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Kenan Eminent Professor of Classics

Ph.D., 1990, Stanford University

James Rives

I received my B.A. in Classics from Washington University in St. Louis, and my Ph.D. from Stanford University in 1990. After teaching eight years at Columbia University and eight years at York University in Toronto, I joined the faculty at UNC in 2006.

My main area of scholarly interest is religion in the Roman imperial period, particularly the interrelation of religion with socio-political power and the nature of religious change between the 1st century BCE and the 4th century CE. I also have interests in ancient historiography, especially the ethnographic tradition, in Latin prose, in ancient scholarship, and in the cultural and intellectual history of the high empire.

My books include a study of religion in Roman Carthage (1995) and a historical/historiographical commentary on Tacitus’ Germania (1999). In my book, Religion in the Roman Empire (2007), I attempted to sketch out the major aspects of religious life in the imperial period in all its variety, taking into account both the numerous cultural traditions within the empire as well as the full range of religious activities. I have also prepared new editions of two books for Penguin Classics, for which I revised the translations and provided new introductions and notes: Robert Graves’ translation of Suetonius (2007) and Harold Mattingly’s translation of Tacitus’ Agricola and Germania (2009).

I have recently completed a major monograph entitled Animal Sacrifice in the Roman Empire (31 BCE-395 CE): Power, Communication, and Cultural Transformation, which is currently in production with Oxford University Press. In this book I explore the central role of animal sacrifice in the world of the Roman empire and trace the changes in its social function and cultural significance during the period when that world became Christianized.  By focusing on the evolution of this specific practice, I attempt to illuminate the larger phenomenon of the religious and cultural transformation that took place in the Graeco-Roman world in the third and fourth centuries CE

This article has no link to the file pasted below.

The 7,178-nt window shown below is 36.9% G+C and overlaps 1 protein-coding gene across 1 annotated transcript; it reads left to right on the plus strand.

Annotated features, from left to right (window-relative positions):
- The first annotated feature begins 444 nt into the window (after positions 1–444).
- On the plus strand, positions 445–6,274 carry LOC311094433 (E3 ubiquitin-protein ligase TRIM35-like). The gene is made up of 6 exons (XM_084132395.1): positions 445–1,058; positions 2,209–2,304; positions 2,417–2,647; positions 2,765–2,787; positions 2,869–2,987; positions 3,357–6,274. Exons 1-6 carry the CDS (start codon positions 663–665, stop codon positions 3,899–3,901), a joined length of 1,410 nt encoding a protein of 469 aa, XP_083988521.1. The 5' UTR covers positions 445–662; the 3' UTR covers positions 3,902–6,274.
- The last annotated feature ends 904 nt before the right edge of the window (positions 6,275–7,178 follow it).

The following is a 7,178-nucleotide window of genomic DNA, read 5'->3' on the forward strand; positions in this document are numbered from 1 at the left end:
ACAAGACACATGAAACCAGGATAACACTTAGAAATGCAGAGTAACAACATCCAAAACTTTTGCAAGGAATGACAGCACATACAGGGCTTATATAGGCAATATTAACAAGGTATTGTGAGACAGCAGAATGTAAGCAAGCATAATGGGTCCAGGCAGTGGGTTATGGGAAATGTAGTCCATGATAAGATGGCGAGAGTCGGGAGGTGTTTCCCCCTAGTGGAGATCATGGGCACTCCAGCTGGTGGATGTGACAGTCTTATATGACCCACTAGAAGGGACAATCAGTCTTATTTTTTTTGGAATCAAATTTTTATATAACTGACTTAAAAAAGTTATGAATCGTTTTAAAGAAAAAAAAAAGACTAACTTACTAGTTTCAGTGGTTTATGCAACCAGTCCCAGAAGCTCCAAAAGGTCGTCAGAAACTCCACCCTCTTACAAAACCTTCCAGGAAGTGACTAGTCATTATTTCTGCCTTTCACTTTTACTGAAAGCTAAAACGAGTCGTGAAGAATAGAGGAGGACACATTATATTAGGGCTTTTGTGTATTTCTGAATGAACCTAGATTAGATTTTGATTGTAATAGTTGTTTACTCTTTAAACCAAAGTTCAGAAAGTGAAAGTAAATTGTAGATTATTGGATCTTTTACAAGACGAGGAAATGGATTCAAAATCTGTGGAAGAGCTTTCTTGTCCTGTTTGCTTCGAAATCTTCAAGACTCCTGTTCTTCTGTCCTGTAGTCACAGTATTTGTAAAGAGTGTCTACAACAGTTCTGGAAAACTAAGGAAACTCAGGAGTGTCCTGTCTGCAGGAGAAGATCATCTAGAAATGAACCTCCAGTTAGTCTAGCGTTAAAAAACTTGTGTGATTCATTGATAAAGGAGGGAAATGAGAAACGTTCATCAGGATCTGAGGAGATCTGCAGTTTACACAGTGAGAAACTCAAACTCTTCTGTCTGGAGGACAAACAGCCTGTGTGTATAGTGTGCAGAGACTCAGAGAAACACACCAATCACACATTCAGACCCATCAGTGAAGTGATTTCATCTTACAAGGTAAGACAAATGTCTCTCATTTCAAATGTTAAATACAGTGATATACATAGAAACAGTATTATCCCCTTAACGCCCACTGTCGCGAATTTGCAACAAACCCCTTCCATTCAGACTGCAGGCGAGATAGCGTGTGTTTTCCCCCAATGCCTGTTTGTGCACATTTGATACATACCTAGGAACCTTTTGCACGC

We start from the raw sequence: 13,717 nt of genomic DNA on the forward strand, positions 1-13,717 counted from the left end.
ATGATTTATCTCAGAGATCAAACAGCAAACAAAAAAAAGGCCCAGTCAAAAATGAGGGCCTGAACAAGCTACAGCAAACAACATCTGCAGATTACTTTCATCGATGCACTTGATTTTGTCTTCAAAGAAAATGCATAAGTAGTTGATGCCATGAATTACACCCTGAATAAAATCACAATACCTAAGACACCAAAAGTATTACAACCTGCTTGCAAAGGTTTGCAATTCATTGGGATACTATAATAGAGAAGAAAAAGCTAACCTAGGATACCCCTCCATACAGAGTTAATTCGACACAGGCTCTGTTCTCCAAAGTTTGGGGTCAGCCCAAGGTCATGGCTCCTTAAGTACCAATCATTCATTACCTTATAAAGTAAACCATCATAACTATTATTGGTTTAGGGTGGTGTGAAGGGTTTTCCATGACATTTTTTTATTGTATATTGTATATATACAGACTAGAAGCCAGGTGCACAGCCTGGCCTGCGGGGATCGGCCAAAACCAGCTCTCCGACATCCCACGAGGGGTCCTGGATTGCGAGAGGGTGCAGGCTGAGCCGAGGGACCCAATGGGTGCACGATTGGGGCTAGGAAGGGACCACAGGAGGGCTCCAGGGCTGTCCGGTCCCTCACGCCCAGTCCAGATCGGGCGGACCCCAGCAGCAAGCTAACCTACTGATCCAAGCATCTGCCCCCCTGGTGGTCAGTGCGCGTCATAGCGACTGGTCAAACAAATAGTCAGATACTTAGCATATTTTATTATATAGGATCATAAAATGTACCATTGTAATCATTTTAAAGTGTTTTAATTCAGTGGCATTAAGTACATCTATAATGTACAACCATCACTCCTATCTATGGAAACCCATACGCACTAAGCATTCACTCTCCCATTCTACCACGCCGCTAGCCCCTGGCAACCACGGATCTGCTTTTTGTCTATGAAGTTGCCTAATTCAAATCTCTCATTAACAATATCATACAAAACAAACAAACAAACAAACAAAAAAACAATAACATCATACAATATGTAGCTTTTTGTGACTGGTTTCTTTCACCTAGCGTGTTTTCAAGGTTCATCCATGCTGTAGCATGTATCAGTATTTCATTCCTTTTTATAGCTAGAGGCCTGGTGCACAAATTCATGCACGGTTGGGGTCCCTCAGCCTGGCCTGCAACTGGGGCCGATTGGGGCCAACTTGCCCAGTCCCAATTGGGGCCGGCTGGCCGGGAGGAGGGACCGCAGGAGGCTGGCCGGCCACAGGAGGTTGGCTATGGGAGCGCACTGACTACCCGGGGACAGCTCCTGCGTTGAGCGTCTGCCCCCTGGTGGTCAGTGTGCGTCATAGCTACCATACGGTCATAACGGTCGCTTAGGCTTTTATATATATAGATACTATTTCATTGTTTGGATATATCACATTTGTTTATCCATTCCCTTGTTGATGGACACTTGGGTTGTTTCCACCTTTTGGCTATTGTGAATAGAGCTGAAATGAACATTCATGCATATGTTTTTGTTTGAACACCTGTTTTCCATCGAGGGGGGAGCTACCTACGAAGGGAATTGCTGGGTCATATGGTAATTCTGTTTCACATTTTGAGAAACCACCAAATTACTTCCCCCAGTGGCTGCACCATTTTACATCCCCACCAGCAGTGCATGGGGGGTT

In addition, I have published articles on a range of topics, including the Roman law on magic, the Roman persecution of Christians, the Roman destruction of the Temple in Jerusalem, and Apuleius’ Apology. For further information about my research, including downloadable copies of many of my articles and papers, see my website here.

Since receiving my Ph.D., I have taught courses in a range of areas, including Roman history, Latin prose, and ancient culture (especially myth and religion). In the 2023-24 academic year, I am teaching an introductory lecture course on classical mythology and a graduate course in Latin prose composition in the fall, and in the spring an undergraduate course in Roman law and a new interdisciplinary course on changing worldviews in astronomy from antiquity to the early modern period.

E-mail: jbrivesATemailDOTuncDOTedu
Curriculum Vitae